Marineland Canada: Demonstrating A Commitment to Walrus Care Since 2001

Last week Marineland lost Sonja, who was the first walrus to relocate to Marineland. We’ve received many emails and Facebook messages from members of the public expressing their condolences for Sonja’s loss and asking questions about walruses at Marineland.

Our marine mammal care team appreciates the expressions of condolences and support from the public during this difficult time for them.

We would like to assure members of the public that Zeus, Apollo, Buttercup and Smooshi continue to thrive, due to the high quality care and enrichment they receive from dedicated members of the marine mammal care team and the veterinary staff that maintain their health.

While we await the results of Sonja’s necropsy, we are paying additional attention to the remaining walruses and continue to be prepared to take early intervention steps, should any of their health situations change.

Marineland has been home to walruses since 2001.

The economic fallout that followed the breakup of the Soviet Union made Russia a very challenging place to find the resources necessary to properly care for the many orphaned walruses rescued. It is believed Marineland’s walruses lost their mothers to poaching prior to being rescued. Many were in poor health when saved from the wild, and sadly continued to be as resource challenged organizations in Russia fought to save their lives.

Each of the walruses to come to Marineland was less than a year old when they arrived. Without human intervention, followed by Marineland’s care and compassion, each of these walruses is likely to have starved in the wild or been poached, just as their mothers likely were. Even with human intervention, the survival rate for orphaned walruses that are rescued is very low, due to the long term health implications this traumatic experience causes, for a range of reasons.

In addition to accepting beluga whales from a former Soviet defense program, Marineland felt a strong desire to help these orphaned walruses experience a better quality of life and has always been prepared to fight hard to save the lives of orphaned animals.

Sonja came to Canada from the renowned Moscow Zoo, a national institution in Russia with a strong international reputation, in 2001.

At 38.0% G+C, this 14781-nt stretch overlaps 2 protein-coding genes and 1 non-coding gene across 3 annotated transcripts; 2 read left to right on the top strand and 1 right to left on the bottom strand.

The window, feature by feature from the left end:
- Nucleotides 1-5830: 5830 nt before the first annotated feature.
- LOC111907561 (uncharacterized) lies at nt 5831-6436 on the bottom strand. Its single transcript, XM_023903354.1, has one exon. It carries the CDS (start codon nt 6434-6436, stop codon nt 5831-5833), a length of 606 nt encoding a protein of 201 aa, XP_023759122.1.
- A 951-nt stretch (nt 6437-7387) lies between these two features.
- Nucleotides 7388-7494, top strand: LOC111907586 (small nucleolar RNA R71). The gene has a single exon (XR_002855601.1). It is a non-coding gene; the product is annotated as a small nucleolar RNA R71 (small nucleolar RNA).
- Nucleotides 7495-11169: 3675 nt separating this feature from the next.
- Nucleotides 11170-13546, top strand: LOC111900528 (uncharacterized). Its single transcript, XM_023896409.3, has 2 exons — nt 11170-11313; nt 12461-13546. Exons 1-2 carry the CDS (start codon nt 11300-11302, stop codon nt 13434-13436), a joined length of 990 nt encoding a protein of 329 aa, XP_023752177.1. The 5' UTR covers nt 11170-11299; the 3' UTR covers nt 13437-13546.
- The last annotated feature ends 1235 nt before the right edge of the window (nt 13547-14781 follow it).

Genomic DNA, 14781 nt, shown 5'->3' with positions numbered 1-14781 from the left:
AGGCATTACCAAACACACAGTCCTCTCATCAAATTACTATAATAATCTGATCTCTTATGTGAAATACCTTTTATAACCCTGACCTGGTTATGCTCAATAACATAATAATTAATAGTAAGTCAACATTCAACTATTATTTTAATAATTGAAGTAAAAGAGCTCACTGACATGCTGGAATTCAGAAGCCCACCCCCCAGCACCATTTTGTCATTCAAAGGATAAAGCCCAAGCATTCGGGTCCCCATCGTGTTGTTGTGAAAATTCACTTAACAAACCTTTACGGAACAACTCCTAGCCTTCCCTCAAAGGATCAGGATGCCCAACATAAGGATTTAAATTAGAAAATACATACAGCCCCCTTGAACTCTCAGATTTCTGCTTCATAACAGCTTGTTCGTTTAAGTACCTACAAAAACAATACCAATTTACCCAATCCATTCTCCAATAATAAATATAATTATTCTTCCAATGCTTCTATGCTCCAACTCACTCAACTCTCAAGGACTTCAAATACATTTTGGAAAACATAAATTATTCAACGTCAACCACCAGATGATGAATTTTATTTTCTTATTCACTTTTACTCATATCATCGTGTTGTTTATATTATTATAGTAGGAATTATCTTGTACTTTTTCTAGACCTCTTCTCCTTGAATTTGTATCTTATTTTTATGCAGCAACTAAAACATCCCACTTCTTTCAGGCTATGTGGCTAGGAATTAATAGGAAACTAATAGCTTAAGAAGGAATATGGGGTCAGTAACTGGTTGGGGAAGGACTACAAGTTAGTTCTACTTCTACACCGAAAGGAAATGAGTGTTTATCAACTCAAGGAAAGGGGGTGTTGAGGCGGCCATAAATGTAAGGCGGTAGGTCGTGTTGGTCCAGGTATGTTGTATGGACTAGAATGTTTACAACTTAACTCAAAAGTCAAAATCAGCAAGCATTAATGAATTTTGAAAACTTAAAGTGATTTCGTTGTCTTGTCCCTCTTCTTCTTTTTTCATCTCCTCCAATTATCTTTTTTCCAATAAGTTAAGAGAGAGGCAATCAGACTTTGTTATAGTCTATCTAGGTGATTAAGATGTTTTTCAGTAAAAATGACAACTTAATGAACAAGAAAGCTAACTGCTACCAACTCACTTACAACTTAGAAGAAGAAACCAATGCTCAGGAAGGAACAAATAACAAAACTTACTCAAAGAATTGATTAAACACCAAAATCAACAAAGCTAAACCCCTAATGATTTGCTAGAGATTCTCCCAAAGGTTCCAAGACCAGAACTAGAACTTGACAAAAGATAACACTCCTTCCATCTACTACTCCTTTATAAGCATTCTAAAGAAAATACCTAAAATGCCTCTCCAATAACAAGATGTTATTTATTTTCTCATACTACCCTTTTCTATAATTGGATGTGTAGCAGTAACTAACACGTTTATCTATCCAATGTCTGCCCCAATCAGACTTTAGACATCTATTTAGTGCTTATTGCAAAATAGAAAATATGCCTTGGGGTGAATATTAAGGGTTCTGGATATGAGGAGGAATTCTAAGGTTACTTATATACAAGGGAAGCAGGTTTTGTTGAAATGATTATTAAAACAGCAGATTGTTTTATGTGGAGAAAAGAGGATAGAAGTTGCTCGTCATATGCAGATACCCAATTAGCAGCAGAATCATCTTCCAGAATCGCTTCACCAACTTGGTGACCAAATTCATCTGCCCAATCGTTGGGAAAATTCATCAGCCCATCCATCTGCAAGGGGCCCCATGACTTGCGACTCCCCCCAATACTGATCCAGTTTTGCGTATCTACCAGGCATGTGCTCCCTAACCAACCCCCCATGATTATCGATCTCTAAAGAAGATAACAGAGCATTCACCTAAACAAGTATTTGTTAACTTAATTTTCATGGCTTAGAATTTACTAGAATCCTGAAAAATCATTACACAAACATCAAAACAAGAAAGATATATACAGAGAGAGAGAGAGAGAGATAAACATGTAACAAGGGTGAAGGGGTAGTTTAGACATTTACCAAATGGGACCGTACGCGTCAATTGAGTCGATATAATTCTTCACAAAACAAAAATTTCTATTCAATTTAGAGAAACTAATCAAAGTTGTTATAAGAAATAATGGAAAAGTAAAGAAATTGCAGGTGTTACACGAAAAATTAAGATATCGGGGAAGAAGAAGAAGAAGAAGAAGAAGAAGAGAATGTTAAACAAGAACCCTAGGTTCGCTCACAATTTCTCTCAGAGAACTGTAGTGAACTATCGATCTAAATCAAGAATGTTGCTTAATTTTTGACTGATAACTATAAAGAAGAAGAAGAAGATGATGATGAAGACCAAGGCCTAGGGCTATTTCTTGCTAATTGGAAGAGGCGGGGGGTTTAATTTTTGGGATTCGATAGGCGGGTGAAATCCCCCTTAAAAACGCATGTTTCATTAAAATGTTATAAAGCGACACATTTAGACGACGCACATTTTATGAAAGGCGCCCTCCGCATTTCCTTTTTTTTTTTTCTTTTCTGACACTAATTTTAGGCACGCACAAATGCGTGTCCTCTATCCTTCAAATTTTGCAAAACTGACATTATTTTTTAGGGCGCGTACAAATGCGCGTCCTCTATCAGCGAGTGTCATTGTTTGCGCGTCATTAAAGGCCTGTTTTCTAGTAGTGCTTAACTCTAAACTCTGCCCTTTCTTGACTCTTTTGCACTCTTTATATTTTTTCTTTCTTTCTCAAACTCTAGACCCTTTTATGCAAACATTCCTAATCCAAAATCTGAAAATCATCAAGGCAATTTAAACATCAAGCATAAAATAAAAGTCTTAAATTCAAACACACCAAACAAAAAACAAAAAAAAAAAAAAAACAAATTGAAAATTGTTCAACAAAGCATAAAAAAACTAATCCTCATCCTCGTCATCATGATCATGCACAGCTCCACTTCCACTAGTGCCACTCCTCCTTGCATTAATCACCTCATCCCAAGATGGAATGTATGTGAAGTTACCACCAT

Sonja was joined by Zeus and Apollo two months after arriving at Marineland. Each came to the park in good health and provided Marineland’s marine mammal care team and veterinary staff with the opportunity to apply practical learning and develop best practices for the care of walruses at Marineland.

In 2002, Pandora, Buttercup and Buddy were brought to Marineland, and unlike Sonja, Zeus and Apollo, they were not in good health when rescued. Buddy was in such poor shape, Buddy’s previous owner surrendered Buddy to Marineland in the hopes that we could rehabilitate the walrus. Out of options in Russia, Marineland was seen as Buddy’s last and best chance for survival. We did everything we could.

Sadly, Buddy was too sick to be saved and after months of extensive efforts by Marineland’s marine mammal care team and our veterinary staff, we were unable to restore Buddy’s health. Pandora survived for nearly six years before passing away.

Marineland’s mammal care team was deeply impacted by Buddy’s passing. Buddy was the first walrus to pass away at Marineland. Mindful of the overwhelming numbers of orphaned walruses in Russia, Marineland brought over Smooshi and Azul in 2004, in an effort to provide a better future for each.

Our team was determined to take the lessons learned from caring for Buddy, during Buddy’s short and difficult life, and aware how much improved Buddy’s quality of life was here, where appropriate food, clean water, daily care and veterinary support was available.

Azul faced similar health challenges that predated being rescued and cared for in Russia, and sadly died within a year of coming to Marineland, after extensive marine mammal care team intervention and veterinary support.

While Azul, Buddy and Pandora experienced difficult health situations directly as a result of poaching rendering them orphans, Marineland’s staff gave each of these walruses the high degree of care, compassion, love and support that the public have come to expect from Marineland.

The lessons our team learned during these extraordinary times have directly contributed to Sonja, Zeus, Apollo, Buttercup and Smooshi thriving in the enriching environment Marineland provides for them. Sonja was the first walrus to pass away at the park in nearly ten years.

Buttercup, Smooshi, Apollo

Buttercup, Smooshi, Apollo

Zeus

Zeus

Smooshi

Smooshi

Apollo

Apollo